Thursday 23 September 2010

Review: London's Ley Lines: Pathways of Enlightenment

When I went to see Align, a performance about London's ley lines and psychogeography, I was handed a card advertising a new book called London's Ley Lines: Pathways of Enlightenmentby Christopher Street.

Chris Street is a well known author when it comes to books about London's mysteries, legends and sacred geography. His books Earthstars: Geometric Groundplan Underlying London's Ancient Sacred Sites and Its Significance for the New Ageand London's Camelot and the Secrets of the Grailare on the recommended reading list if you do the course on London Mythology at City Lit. So, his new publication was one I had to get.

Having just finished reading it, I would definitely recommended it to anyone who is intrigued by ley lines or who is looking for an alternative London tour guide covering its pagan past and sacred sites - and a very good way to explore them.

Ley lines are straight lines that can be seen to run through sacred sites and important geographical features. They were first described by travelling businessman Alfred Watkins in 1925 and he considered them to be ancient trackways. Since then, a theory has developed that ley lines are a power grid for the forces of creation and that is why so many churches and ancient sites of spiritual significance, such as holy wells and megaliths, lie along them.

Alfred Watkins mentioned four London leys in his book The Old Straight Track,although others have since been discovered. London's Ley Lines covers these leys and many more that can be found in the capital and nearby countryside.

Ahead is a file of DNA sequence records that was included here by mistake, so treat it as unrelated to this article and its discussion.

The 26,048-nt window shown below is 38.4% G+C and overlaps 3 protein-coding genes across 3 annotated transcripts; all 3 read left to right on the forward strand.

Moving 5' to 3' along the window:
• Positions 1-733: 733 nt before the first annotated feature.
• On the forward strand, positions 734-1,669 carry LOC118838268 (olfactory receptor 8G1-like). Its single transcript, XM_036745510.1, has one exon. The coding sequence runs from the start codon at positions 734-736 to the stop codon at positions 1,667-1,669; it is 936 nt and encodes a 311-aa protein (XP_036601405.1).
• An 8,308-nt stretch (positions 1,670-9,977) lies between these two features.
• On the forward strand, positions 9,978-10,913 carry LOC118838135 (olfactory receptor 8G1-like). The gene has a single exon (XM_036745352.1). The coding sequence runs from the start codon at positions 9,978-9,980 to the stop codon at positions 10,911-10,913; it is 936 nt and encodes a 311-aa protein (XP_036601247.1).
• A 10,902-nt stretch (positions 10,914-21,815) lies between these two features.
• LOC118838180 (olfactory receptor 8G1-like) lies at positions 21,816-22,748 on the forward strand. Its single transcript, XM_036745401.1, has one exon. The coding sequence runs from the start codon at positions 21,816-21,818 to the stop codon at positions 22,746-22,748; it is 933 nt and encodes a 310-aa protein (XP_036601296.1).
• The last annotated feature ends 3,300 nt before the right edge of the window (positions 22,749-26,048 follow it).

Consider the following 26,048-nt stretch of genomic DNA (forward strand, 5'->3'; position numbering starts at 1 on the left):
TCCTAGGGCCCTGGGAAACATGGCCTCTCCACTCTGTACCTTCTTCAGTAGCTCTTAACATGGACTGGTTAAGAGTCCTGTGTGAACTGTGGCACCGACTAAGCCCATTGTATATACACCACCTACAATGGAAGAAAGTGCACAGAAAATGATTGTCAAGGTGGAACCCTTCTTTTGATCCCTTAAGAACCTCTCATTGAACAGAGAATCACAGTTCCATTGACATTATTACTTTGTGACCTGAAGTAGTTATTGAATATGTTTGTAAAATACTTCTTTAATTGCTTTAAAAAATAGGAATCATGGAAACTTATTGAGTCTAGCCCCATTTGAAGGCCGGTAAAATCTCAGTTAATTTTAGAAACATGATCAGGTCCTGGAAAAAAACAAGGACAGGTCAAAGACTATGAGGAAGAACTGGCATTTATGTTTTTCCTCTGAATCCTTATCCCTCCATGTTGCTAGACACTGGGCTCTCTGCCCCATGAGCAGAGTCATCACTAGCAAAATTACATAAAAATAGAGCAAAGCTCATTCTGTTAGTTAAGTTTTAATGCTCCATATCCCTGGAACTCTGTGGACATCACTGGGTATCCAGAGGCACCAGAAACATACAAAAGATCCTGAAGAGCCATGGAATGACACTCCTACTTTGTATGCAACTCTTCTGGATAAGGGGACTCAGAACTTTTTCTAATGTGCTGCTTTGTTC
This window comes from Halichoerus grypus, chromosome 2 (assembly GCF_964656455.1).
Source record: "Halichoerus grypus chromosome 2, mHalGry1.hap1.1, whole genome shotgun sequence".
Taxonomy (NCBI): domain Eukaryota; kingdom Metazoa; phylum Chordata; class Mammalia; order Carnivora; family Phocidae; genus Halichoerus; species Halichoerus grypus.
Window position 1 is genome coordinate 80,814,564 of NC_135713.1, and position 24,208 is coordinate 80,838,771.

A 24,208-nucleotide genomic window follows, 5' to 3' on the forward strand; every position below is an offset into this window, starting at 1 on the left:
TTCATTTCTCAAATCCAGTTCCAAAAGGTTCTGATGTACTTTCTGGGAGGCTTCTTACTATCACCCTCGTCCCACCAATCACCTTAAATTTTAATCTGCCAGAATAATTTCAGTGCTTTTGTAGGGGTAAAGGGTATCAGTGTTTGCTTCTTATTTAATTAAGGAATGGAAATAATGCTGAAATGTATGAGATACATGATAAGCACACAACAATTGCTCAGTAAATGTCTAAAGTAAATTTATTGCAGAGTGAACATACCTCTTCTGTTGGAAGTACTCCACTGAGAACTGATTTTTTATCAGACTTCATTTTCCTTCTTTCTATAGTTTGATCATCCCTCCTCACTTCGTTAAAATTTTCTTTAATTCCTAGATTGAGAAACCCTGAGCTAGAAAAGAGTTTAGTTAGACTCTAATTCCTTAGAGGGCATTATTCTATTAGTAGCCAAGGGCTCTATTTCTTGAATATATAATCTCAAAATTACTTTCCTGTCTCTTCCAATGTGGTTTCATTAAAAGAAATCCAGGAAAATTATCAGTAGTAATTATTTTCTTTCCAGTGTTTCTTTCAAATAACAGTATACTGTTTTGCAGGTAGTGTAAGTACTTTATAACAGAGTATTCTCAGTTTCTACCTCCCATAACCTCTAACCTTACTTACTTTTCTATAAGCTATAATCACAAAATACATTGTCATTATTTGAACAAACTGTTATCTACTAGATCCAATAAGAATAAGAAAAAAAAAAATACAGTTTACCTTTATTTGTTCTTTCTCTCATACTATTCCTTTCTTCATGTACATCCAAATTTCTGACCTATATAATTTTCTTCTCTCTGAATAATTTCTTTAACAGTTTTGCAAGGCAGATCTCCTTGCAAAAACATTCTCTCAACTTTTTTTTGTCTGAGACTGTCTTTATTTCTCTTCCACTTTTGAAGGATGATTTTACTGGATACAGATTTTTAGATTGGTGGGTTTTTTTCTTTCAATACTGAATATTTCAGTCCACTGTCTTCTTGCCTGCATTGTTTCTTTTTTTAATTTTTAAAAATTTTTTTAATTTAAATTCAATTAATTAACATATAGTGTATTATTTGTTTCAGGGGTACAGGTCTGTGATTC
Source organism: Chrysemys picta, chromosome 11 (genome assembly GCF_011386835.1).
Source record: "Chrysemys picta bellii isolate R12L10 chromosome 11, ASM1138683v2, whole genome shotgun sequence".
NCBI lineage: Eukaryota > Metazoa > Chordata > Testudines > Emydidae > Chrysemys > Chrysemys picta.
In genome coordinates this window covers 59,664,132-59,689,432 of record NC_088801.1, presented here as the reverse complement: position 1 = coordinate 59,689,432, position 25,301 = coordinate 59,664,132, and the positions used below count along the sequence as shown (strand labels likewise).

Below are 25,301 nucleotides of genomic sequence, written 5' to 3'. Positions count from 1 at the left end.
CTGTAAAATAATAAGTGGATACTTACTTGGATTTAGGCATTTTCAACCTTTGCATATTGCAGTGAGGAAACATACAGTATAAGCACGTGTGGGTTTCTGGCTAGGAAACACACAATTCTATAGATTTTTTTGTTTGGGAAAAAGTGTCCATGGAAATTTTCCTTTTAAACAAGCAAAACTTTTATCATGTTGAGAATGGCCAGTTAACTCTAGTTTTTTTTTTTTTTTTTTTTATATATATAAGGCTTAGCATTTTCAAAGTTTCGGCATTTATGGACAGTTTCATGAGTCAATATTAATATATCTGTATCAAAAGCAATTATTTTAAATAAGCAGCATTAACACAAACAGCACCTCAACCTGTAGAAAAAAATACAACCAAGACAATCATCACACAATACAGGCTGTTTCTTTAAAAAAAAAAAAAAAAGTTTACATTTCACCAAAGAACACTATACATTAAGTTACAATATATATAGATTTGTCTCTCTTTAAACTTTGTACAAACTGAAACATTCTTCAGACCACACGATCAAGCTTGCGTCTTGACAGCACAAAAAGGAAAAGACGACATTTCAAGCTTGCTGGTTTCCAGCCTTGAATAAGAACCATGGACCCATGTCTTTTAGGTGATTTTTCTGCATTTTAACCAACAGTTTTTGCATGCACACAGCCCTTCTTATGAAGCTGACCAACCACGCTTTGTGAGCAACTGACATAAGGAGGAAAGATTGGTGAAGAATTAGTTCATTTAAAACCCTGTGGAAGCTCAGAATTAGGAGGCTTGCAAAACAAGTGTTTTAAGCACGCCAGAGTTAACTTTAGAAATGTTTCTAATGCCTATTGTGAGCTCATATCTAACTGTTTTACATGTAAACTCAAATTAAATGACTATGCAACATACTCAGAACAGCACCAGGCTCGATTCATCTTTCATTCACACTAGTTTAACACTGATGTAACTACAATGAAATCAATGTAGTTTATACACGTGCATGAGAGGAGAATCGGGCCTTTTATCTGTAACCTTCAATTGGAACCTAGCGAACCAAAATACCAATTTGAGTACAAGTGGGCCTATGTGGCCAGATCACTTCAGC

Chris Street's book is also a practical guide for those wanting to walk these leys and explore the sites along them. Illustrated with plenty of photos, there are details of ancient stones that have been incorporated into churches, unusual architectural features and the best places to sit to meditate or soak up the atmosphere of the place.

There are suggestions for good times of year to walk each ley, as some seem to line up closely with the solstices or equinoxes. And, perhaps most importantly, London's Ley Lines offers ideas on how to do a ley pilgrimage, because ley lines are better understood through experience than through reading even the best book on the subject.

You can simply walk the line and be aware of your thoughts, feelings and the sensations as you do so. If you want to do more, you can take advantage of the ceremonial words offered in a chapter at the end of the book. You could say simple blessings at each sacred site along the way, or do a meditation to visualise the energy of the earth and the universe flowing through the world, and through yourself, via the great network of ley lines.

I must admit that the book has inspired me to “get out into the real world” to try walking a London ley myself. When I do so, I'll definitely take London's Ley Lines as my guide book – and I'll write about the experience on A Bad Witch's Blog

London's Ley Lines: Pathways of Enlightenment is available from Amazon and from Earthstars Publishing. For more details visit or email

London's Ley Lines: Pathways of Enlightenment
Earthstars: Geometric Groundplan Underlying London's Ancient Sacred Sites and Its Significance for the New Age
London's Camelot and the Secrets of the Grail
The Old Straight Track

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